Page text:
On April 24, 1867, African Americans in Richmond, Virginia organized Reconstruction era protests against the privately operated company that refused to allow them to ride its horse-drawn streetcars. Christopher Jones had tried to board a streetcar and was arrested for disturbing the peace after a large crowd assembled to support his insistence that, having bought a ticket, he was entitled to ride the streetcar.
African Americans in the crowd reportedly shouted, “Let us have our rights,” and “We will teach these d—d rebels how to treat us.”
Jones was indicted for “feloniously and maliciously” conspiring to “incite the Colored population of the said City and State to make insurrection by acts of violence and war against the white population.”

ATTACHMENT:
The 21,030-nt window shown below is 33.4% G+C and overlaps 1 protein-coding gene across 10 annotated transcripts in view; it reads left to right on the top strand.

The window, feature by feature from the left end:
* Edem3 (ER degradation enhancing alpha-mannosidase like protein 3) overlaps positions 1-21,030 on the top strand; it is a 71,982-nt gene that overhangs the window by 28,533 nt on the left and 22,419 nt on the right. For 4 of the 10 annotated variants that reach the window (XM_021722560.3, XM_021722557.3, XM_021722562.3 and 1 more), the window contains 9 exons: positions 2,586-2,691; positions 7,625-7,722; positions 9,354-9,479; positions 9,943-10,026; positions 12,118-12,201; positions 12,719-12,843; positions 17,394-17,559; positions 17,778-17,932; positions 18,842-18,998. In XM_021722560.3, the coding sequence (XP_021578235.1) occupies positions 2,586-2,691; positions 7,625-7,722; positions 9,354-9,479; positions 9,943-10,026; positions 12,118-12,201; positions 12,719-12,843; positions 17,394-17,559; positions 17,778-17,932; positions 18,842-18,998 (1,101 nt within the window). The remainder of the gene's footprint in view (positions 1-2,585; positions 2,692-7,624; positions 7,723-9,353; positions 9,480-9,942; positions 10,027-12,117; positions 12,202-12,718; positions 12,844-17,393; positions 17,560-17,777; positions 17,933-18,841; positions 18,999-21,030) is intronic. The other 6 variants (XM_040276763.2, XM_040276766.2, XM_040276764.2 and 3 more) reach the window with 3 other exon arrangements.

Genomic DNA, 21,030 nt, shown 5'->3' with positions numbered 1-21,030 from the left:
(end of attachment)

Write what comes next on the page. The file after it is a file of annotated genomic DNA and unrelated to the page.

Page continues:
On May 18 the court issued a “nolle prosequi,” or an order not to prosecute his case.
This description is from Remaking Virginia: Transformation Through Emancipation.
Read more stories in the online collection, Transportation Protests: 1841 to 1992 and find resources below to teach about the Reconstruction era.
Learn more in the Zinn Education Project national report, “Erasing the Black Freedom Struggle: How State Standards Fail to Teach the Truth About Reconstruction,” and find teaching resources on Reconstruction below.